Posted on

Dark clouds hanging over football administration in the region


The game of football, or soccer as it is popularly known, is referred to locally as “the game of the people.” Globally, it is promoted as “the beautiful game.” However, there is nothing either ‘of the people’ or ‘of beauty’ in the scandalous events that emerged this week from the home of the international governing body of the game, FIFA, with its base in Zurich, Switzerland.{{more}}

On Wednesday of this week, a pincer-like operation involving US Justice authorities with the office of the Attorney General and the Federal Bureau of Investigation (FBI) on the one hand, and Swiss justice authorities on the other, resulted in the indictment and arrest of leading FIFA officials, including CONCACAF president Jeffrey Webb of the Cayman Islands and the man he replaced, Austin “Jack” Warner of Trinidad and Tobago.

The indictments do not at all read as though they are related to football administration, but sound rather like charges against those involved in an international criminal enterprise – racketeering, fraud and money laundering.

It could hardly get worse for FIFA, but more indictments and arrests may well be on the way. Worryingly for the Caribbean, is the arrest of Webb, a rising star in FIFA circles and one who it was hoped would help to eradicate the negative images from the Warner era. He now has been caught in this tangled web, and with other CONCACAF and South American officials also charged, dark clouds hang over the administration of the game in this hemisphere.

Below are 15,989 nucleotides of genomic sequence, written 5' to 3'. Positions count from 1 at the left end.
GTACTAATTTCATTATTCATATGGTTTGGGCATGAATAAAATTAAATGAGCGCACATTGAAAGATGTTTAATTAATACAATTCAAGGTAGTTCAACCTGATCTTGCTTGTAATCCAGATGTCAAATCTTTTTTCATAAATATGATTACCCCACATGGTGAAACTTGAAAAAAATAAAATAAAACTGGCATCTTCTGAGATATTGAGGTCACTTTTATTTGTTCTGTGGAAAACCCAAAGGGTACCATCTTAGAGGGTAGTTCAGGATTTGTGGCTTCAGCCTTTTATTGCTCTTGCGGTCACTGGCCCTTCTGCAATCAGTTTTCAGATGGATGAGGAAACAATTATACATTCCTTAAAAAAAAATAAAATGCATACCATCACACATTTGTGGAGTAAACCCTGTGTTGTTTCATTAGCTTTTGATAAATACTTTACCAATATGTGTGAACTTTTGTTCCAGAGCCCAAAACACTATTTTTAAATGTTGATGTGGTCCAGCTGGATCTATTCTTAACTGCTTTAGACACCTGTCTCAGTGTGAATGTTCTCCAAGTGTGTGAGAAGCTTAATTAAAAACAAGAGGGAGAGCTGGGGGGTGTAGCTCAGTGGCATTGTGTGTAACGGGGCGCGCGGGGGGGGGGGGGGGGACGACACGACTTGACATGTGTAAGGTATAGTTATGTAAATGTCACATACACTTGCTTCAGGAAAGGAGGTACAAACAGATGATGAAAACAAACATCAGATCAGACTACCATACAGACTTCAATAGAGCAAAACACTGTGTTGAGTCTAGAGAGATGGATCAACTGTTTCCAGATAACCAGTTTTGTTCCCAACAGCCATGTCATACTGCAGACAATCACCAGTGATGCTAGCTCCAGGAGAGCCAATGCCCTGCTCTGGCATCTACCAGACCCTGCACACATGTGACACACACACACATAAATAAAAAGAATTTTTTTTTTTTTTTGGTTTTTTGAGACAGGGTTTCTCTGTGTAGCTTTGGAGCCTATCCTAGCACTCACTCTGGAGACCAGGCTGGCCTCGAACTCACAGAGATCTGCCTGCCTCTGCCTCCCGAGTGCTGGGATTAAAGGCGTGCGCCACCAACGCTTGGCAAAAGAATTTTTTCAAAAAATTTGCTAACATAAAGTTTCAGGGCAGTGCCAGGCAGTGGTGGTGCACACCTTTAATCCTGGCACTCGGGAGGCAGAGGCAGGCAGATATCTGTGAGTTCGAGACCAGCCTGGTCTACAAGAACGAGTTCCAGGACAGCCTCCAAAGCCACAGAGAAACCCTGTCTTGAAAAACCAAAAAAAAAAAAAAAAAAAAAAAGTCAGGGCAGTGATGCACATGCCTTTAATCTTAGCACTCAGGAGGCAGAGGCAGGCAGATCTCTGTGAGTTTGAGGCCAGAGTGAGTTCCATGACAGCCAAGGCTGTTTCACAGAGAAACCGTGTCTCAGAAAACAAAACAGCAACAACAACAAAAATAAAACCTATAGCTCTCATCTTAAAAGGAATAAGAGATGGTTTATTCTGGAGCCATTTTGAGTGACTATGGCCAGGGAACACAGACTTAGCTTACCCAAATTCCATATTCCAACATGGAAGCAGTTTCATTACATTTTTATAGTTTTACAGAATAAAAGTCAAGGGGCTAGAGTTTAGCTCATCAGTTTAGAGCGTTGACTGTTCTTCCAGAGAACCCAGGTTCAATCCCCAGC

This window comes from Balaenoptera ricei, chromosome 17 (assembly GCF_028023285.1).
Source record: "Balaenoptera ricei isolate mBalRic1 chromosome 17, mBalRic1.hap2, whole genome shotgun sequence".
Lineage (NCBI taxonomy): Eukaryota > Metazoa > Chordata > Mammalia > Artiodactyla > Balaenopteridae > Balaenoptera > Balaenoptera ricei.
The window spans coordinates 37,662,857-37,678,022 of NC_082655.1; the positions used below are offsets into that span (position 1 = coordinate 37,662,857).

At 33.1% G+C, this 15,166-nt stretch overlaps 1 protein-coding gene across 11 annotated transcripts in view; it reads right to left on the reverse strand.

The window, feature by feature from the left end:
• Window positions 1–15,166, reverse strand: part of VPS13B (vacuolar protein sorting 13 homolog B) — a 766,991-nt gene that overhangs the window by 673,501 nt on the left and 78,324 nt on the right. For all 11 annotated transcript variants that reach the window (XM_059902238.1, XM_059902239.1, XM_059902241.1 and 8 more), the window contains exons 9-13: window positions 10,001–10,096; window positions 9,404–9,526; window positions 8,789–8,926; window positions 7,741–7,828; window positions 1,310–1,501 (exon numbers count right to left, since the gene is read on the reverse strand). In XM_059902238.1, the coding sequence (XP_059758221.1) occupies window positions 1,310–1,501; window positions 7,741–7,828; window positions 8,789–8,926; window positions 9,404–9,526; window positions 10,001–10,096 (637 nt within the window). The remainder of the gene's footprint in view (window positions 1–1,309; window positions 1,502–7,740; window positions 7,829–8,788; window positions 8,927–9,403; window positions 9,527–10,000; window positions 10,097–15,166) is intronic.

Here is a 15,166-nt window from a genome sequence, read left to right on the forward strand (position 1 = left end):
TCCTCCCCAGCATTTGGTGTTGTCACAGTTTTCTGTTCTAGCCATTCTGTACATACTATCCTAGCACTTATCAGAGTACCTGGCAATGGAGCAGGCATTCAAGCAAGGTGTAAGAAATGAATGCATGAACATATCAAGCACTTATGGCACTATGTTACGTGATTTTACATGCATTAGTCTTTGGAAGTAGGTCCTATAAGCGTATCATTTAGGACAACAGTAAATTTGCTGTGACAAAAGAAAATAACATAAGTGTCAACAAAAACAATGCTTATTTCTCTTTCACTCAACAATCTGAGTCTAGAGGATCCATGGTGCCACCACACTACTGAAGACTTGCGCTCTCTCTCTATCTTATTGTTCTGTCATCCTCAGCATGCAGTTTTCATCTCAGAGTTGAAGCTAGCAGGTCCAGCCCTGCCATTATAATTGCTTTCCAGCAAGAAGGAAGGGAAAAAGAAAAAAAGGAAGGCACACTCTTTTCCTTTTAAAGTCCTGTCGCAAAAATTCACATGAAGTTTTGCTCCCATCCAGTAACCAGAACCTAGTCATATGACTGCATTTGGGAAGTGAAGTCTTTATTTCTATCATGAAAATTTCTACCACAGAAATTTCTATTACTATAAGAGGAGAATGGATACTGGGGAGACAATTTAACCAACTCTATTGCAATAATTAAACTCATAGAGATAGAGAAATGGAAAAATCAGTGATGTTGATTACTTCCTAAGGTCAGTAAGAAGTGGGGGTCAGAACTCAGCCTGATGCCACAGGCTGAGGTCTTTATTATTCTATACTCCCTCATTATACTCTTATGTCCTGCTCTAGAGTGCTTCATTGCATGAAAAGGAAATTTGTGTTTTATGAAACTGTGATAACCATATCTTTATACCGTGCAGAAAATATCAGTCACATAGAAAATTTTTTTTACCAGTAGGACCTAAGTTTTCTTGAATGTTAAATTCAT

This culture of bribe-taking is not unique to football, but the scale of the FIFA shenanigans are mind-blowing. A few years ago, the scandal which brought down Warner had involved allegations that football officials from the Caribbean had been handed tens of thousands of dollars in a bid to influence them to vote for a challenger to FIFA president Sepp Blatter. As far as we are aware, the whereabouts of all of the alleged ‘bribe money’ has never been publicly disclosed.

Failure to deal with smaller incidents like these, when they occur, is what cements the corrupt in place and helps to propel the corruptible along this course.

FIFA, international football, regional and local football have a gigantic task in cleaning the sport of the corruption that is crippling it.